Prebennorholm From Denmark, joined Mar 2000, 6723 posts, RR: 54
Reply 3, posted (5 years 10 months 21 hours ago) and read 1498 times:
In the present situation I could see airliner order cancelations as a "three stage rocket".
First customers will negotiate deferals. No problem as long as other customers want their planes earlier than they could otherwise get them.
When that isn't possible any longer, then customers will try to sell their orders to other takers at reduced price, and that way lose less money than the downpayment.
When none of the above is possible, then cancelation is the only outcome, when you cannot use the plane.
That could mean that if the "crisis" lasts long enough, then cancelations will have some "ketchup effect", which we haven't seen yet.
But I wonder what the reason should be that B's order book should be less prone to canceletions than A's order book.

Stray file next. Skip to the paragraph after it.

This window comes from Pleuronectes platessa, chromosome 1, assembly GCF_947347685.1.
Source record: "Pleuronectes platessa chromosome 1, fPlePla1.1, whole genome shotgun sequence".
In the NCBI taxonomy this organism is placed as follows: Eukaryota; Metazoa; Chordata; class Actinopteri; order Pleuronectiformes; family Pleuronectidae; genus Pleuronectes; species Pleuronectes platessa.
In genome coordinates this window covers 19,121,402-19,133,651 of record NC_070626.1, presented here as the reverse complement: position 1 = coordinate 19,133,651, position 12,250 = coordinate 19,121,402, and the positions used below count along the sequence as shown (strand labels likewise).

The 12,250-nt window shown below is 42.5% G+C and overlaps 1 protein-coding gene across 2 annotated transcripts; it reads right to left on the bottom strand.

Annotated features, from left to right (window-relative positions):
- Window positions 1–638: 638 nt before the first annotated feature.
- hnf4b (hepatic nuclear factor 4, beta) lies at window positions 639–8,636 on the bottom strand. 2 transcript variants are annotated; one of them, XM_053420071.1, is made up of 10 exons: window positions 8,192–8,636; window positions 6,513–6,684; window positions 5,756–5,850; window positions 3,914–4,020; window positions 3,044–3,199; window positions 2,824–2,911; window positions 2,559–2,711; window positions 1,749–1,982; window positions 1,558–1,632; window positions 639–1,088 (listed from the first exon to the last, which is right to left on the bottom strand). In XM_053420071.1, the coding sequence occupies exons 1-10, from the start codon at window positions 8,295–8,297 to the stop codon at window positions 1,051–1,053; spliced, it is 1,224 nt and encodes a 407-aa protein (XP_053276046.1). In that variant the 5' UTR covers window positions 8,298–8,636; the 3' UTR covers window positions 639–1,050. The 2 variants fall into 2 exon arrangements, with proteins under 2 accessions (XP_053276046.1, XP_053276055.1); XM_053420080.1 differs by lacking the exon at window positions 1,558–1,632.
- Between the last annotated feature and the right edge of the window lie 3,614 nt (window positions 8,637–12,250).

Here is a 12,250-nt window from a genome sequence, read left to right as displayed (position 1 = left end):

On the other hand, not many 787 customers need to worry much about deferals or cancelations these days. Even if they may not see any business for the planes, they have ordered, then for the near future at least they can sit down and relax and cash in late delivery compensations from Boeing.
Always keep your number of landings equal to your number of take-offs
Rwessel From United States of America, joined Jan 2007, 2602 posts, RR: 2
Reply 4, posted (5 years 10 months 11 hours ago) and read 1424 times:
Quoting Stitch (Reply 1): Boeing is currently at 40 net sales for the year through this week.
Although they're still about a billion dollars in the hole in terms of dollars for the year, at least looking at list prices. The recent bunch of 777 orders have really cut the number. The +86 737s might make up the units score vs. the -60 787s, but that trade really hurts in terms of dollars.